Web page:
After 1945, when Japan capitulated, Tanabai returned home. Within a year, it seems, he reorganized his life and found a job as a striker with the village blacksmith. Their seven-year-old son began his education at the boarding school. In February or March of 1947, a golden colt was born. During that same summer, Torgoi's granddaughter named the colt Gyulsary (Buttercup). Tanabai's first daughter, too, was born at about the same time.
In mid-1948, Tanabai became a herder and met the now eighteen-month old Gyulsary for the first time. His second daughter was born when he was herding horses. When Gyulsary turned two, in the spring of 1949, following Torgoi's instructions, Tanabai and the herders from neighboring valleys broke Gyulsary for riding. The pacer could now enter races and participate in the annual buzkashi event.
1949 and 1950 seem to have been the most eventful years in the lives of both Tanabai and Gyulsary. In 1949, Tanabai was elected to the auditing committee and Gyulsary was entered into a number of races including a buzkashi. Buzkashi, an "international" event in which ethnic groups other than the Kyrgyz participate, happened on May 1st and 2nd. Winning the prize in the event made Gyulsary famous throughout the region; it also brought him to the attention of the Collective authorities. This was the time when Tanabai met Biubiujan; he spent the summer of 1949 seeing her.
Late in 1949, Choro became sick and was hospitalized in town. Aldanov replaced Choro and Ibraim changed his loyalty from Choro to Aldanov. Furthermore, in order to ingratiate himself with Aldanov, Ibraim paved the way for dispossessing Tanabai of the pacer Gyulsary. On March 5, 1950, the three-year-old Gyulsary was returned to the Collective's stables. In order to prevent him from repeatedly returning to the herd in search of mares, in the spring of that year, he was castrated.
During the autumn of 1950, Tanabai was summoned to come to the District Center. There he was asked to become a shepherd. Per Aldanov's orders, he made a number of unrealistic pledges and, at the end, drove three flocks of sheep up the mountain for winter.
In early spring of 1951, he drove the flocks back down to the foothills to the Five Trees Valley lambing station. Unfavorable circumstances at the station prevented Tanabai from meeting the pledges he had made. In fact, he lost more ewes and lambs than he could keep track of. But meeting his pledge was not the driving force in his life. Surviving as a card carrying member of the Party was.
As if the events in his life were not frustrating enough, an inspector from the District Center visited him and made some incendiary remarks. With no concern for the tough situation in which Tanabai found himself, the inspector called Tanabai an enemy of the people, a saboteur, and an individual unfit to be in the party. Tanabai's reaction verbally as well as physically frightened the inspector. Within three days of the altercation, Tanabai was expelled from the Party. The following day Choro passed away. Thus, late in spring of 1951, Tanabai lost both his membership in the Party and his friend Choro.
The beginning of this major event in Tanabai's life coincides with the last years of Stalin's rule. In fact, 1953, the year that Stalin died, a brief window of opportunity and freedom opened in the lives of the people of the Soviet Union. Nikita Khrushchev (1953-1964) tried very hard to not only denounce Stalin but return the Soviet Union onto its pre-Stalin days. As a result, Stalin's actions were reviewed and the individuals who had contributed to the atmosphere of fear during his final years were dismissed. An era of prosperity entered the picture. This is evident from the discussions around 1958 between Kerimbekov and Tanabai Bakasov regarding the latter's present place of work, the repair and upgrading of the Five Trees Valley lambing station and many other changes introduced by the post-Stalin authorities.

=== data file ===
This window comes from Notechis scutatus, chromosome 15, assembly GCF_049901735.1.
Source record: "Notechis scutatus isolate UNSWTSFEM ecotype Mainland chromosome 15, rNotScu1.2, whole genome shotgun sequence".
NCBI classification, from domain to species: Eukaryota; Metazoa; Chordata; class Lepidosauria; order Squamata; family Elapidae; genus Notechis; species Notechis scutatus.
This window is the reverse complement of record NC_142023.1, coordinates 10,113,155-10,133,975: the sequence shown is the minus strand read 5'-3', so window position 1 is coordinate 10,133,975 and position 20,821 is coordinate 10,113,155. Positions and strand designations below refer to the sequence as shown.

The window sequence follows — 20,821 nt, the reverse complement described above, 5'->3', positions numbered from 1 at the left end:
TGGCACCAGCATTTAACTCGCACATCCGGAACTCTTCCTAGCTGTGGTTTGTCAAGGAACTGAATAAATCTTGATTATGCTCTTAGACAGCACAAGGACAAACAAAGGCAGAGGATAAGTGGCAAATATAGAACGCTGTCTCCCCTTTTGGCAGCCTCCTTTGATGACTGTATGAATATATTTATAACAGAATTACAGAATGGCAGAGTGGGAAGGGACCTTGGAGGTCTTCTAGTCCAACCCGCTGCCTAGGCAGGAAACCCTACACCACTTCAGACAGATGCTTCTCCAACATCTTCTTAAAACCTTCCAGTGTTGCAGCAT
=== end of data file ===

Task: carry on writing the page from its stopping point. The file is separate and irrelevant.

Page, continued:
Finally, it seems that Kerimbekov asked Tanabai to return to the Party some time in 1958-1959. Tanabai did not answer right away. He said that he would think about it. Then there is a lull in Tanabai's activities. We learn, however, that during this lull, the pacer Gyulsary lost his strength quite rapidly. Released from being a riding horse for the chairman, he pulled a wagon for a while then became a nag and gave rides to children. Around 1962, it seems, an ailing Gyulsary was returned to Tanabai. Jaidar and Tanabai nursed him back to health. In February of that year he died. He could not have been more than fifteen years of age.
The ancients, and to a large degree, those who lived during the Middle Ages, believed that man's destiny was in God's hands; if not in God's hands, then in the hands of some deity or supernatural being or starts that wielded extraordinary powers. Social forces, as we know them today, were not strong enough or sufficiently tangible to be identified as viable determinants of man's destiny.
In Farewell, Gyulsary!, Aitmatov shows that social forces can decide the fate of both man and beast. The Soviet system, for instance, reshaped the lives of Tanabai Bakasov, Choro Sayakov, and Gyulsary in such a way that they could be useful only to a few individuals at the top of the hierarchy at the district soviet. Once they could no longer contribute as expected, they were discarded. Interestingly enough, at the trial, the only question was how, rather than whether, they should be discarded.
To bring this point home to the reader, Aitmatov uses two major Kyrgyz traditions: the game of Buzkashi and the tradition of the hunter. In the course of the story, he illustrates how the two systems work in tandem. Buzkashi justice divests the individual of all dignity and humanity and hands him over to the hunter. The hunter then pursues the unfortunate individual relentlessly until death.
Finally, Goodbye, Gyulsary! highlights many of the realities and shortcoming of the Soviet system in Central Asia. Aitmatov's sensitive analysis and engaging depictions of this system bring recognition not only of his own talents, but of the larger body of regional writing.